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Home Mortgage Lender Pays Damages in Repair Scheme

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JUNE 21, 2010 VOLUME 17, NUMBER 20

[This week’s Elder Law Issues article, about a home repair / home loan scheme, was contributed by our friend and colleague Prof. Rebecca Morgan. Prof. Morgan holds the Boston Asset Management Chair in Elder Law (and is the Director of the Elder Law LL.M. program) at Stetson University College of Law. She often provides us with interesting and useful cases and developments, and we appreciate her contributions.]

Clarissa Wade, 89, in somewhat poor health, with bad credit and a limited income had a house that was in need of repairs. A marketing call answered by her daughter and caregiver Shirley resulted in a house call by “Big Mike” Phelps, who, after being shown around the house, quoted a price for the repairs.

Although Shirley told Big Mike that Clarissa didn’t have the money, Big Mike brought in a contract, loan application and credit application – which was in Clarissa’s prior married name, even though Clarissa hadn’t used that name for almost sixty years. Since the title to the home was still in Clarissa’s former name, it appeared that someone had run a title search on Clarissa’s home even before Big Mike made the house call.

As Shirley showed Big Mike out, he told her he would be in touch and that “he got elderly people loans.” Despite Big Mike’s assurance, Shirley remained skeptical that Clarissa’s loan application would be approved since, after all, her mother was 89, with poor credit and little income.

Despite Shirley’s misgivings, about five weeks later Big Mike called to tell Shirley the “good news” that the loan had been approved through Clarion Mortgage Capital, and two representatives from Clarion Mortgage would bring the loan papers to the home for Clarissa to sign. In fact, within ten minutes of Big Mike’s call a Clarion Mortgage loan officer made an appointment and the next day came to the house. Since Clarissa wasn’t feeling well, she asked to have her daughter sign the documents.

Shirley, concerned about a story she’d seen regarding Big Mike and unfinished projects, was assured that the builder wouldn’t get paid until the work was done. Three weeks later, the Clarion Mortgage loan officers returned with what evidently were final loan documents to sign, which Shirley did, even though her mother was present. Work started the next day, the loan closed two days later, and the builder was paid on the same day – interestingly, the payment was more than the original contract price. The job was not finished until late October and Shirley immediately observed problems with the work. In addition, the loan company failed to pay some of Clarissa’s creditors from the loan proceeds.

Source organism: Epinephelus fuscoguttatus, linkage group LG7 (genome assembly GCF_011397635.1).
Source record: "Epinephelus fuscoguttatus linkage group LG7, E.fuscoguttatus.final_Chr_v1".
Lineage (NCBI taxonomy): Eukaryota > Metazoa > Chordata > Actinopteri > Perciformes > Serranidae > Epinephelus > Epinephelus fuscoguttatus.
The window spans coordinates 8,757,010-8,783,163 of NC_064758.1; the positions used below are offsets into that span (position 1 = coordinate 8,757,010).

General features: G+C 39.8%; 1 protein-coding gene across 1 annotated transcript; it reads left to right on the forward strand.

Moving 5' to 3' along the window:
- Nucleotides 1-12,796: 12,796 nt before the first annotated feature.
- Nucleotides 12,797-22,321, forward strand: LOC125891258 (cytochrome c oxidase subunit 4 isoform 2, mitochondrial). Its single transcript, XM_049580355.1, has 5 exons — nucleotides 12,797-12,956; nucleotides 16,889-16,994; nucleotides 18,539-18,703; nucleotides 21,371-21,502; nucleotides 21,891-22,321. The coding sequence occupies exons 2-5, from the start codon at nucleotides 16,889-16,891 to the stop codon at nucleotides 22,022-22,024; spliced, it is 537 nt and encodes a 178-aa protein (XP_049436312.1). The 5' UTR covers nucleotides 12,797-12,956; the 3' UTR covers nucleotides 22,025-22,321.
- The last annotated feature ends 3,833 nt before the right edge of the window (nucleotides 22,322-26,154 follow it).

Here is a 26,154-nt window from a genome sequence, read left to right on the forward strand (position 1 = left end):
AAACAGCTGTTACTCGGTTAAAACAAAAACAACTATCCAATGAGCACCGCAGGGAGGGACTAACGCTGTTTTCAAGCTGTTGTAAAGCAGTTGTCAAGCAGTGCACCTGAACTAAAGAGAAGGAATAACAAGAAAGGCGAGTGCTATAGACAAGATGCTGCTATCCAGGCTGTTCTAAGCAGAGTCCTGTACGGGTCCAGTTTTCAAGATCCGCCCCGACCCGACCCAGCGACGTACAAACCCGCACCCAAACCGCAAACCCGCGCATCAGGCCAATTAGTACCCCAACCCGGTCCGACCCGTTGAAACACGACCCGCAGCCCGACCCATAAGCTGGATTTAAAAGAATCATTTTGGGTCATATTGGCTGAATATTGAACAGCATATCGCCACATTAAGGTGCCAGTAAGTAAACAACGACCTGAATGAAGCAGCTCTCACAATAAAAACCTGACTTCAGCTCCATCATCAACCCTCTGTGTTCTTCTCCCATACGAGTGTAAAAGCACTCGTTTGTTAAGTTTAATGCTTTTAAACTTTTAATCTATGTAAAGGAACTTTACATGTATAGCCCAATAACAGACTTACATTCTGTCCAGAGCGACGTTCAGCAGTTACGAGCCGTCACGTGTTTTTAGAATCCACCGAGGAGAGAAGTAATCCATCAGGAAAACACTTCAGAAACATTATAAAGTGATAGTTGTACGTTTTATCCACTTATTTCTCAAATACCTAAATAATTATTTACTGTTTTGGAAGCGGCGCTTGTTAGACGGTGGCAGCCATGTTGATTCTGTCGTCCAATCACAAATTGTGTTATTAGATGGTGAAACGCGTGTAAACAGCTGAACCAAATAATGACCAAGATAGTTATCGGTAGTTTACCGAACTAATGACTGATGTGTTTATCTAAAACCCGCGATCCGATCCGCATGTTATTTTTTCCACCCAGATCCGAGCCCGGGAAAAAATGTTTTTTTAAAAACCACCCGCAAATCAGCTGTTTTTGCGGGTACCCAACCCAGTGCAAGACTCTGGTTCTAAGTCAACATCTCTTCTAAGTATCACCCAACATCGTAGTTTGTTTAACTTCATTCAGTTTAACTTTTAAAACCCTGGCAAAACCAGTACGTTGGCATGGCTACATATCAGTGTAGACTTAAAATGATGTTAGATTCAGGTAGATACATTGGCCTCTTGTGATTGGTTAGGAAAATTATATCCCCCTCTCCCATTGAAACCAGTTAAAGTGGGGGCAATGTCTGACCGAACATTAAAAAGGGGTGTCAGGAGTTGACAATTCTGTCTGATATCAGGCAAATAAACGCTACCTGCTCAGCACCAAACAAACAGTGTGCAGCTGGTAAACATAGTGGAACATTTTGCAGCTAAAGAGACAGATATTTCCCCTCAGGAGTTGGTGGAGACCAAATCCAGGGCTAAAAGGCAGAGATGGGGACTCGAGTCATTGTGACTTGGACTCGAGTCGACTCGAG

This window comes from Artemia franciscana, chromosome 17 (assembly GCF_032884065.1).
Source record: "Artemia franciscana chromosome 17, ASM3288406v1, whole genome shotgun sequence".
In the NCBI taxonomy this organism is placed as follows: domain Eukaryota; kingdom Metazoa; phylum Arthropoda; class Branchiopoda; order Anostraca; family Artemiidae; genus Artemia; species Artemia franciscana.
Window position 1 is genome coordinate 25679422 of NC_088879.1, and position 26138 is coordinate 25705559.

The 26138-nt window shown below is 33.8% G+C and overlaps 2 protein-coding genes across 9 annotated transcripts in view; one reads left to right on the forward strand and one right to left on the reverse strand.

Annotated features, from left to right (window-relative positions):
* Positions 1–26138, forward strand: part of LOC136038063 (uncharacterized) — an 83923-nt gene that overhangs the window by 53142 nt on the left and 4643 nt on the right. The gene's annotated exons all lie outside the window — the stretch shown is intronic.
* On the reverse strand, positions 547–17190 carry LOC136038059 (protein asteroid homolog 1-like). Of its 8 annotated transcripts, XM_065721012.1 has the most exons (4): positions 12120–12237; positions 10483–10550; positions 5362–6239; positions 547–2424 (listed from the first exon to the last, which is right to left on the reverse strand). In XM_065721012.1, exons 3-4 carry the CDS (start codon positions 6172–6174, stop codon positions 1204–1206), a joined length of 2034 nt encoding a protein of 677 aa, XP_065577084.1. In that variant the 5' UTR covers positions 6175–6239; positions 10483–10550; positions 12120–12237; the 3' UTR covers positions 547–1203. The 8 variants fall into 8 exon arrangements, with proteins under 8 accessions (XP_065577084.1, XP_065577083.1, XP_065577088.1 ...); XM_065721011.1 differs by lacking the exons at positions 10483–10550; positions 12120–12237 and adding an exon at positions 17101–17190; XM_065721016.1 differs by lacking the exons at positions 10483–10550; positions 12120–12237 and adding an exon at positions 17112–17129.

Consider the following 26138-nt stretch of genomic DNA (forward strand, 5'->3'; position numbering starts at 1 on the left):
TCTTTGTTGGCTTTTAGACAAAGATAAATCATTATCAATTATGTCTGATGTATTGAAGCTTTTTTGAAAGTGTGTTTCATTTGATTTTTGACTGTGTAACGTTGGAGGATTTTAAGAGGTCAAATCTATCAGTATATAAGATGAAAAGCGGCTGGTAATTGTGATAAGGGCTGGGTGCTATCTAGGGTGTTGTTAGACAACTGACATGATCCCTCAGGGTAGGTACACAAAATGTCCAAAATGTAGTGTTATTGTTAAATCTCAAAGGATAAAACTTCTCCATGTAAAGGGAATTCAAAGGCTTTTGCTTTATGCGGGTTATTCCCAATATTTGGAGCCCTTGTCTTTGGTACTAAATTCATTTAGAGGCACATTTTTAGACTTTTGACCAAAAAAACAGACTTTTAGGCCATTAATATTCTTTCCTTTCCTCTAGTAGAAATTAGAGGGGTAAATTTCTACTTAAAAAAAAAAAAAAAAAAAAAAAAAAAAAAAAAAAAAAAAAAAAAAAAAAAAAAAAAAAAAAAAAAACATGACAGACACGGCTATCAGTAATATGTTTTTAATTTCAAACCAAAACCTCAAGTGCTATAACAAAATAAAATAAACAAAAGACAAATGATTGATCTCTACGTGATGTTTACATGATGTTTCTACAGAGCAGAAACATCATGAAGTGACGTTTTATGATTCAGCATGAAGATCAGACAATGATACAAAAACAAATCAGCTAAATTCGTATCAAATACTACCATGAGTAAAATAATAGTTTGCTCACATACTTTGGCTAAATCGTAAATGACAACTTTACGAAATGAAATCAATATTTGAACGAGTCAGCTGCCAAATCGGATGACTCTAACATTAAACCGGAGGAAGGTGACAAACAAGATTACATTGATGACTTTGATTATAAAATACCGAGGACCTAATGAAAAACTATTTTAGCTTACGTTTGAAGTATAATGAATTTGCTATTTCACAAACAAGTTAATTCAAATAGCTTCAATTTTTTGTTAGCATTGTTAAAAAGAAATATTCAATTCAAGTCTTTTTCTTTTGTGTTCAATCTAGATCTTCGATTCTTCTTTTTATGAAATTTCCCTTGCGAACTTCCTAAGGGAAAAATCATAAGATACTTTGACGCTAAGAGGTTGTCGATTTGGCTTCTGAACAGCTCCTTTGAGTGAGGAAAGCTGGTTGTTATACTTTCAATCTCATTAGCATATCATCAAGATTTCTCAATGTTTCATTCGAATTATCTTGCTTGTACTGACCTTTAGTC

About six months later Shirley filed suit on her mom’s behalf, claiming fraudulent misrepresentation by Clarion Mortgage regarding the loan proceeds being released to the builder before the work was done. Almost four years after that, the case was tried before a jury and a judgment was returned for Clarissa in the amount of $8,600 on the fraudulent misrepresentation claim. Clarion Mortgage appealed, claiming that the plaintiff had not presented “any evidence” that the loan officers had made any representations to Clarissa or that Clarissa had any knowledge of the loan officers’ alleged representations made to Shirley.

After reviewing the record, the appellate court drew the conclusion that the jury was reasonable in deciding that Clarissa was there and heard the loan officers’ statements. One ironic side-issue: at the trial, Clarion Mortgage filed a motion to keep Clarissa out of the courtroom on the basis that her presence would unduly sway the jury and that the court had already determined she was incapable of taking care of her own interests in the case. On appeal Clarion Mortgage argued that because Clarissa didn’t testify at trial, her case should fail. After disposing of Clarion Mortgage’s other arguments the appellate court affirmed the judgment. Wade v. Clarion Mortgage Capital, Inc. (May 11, 2010)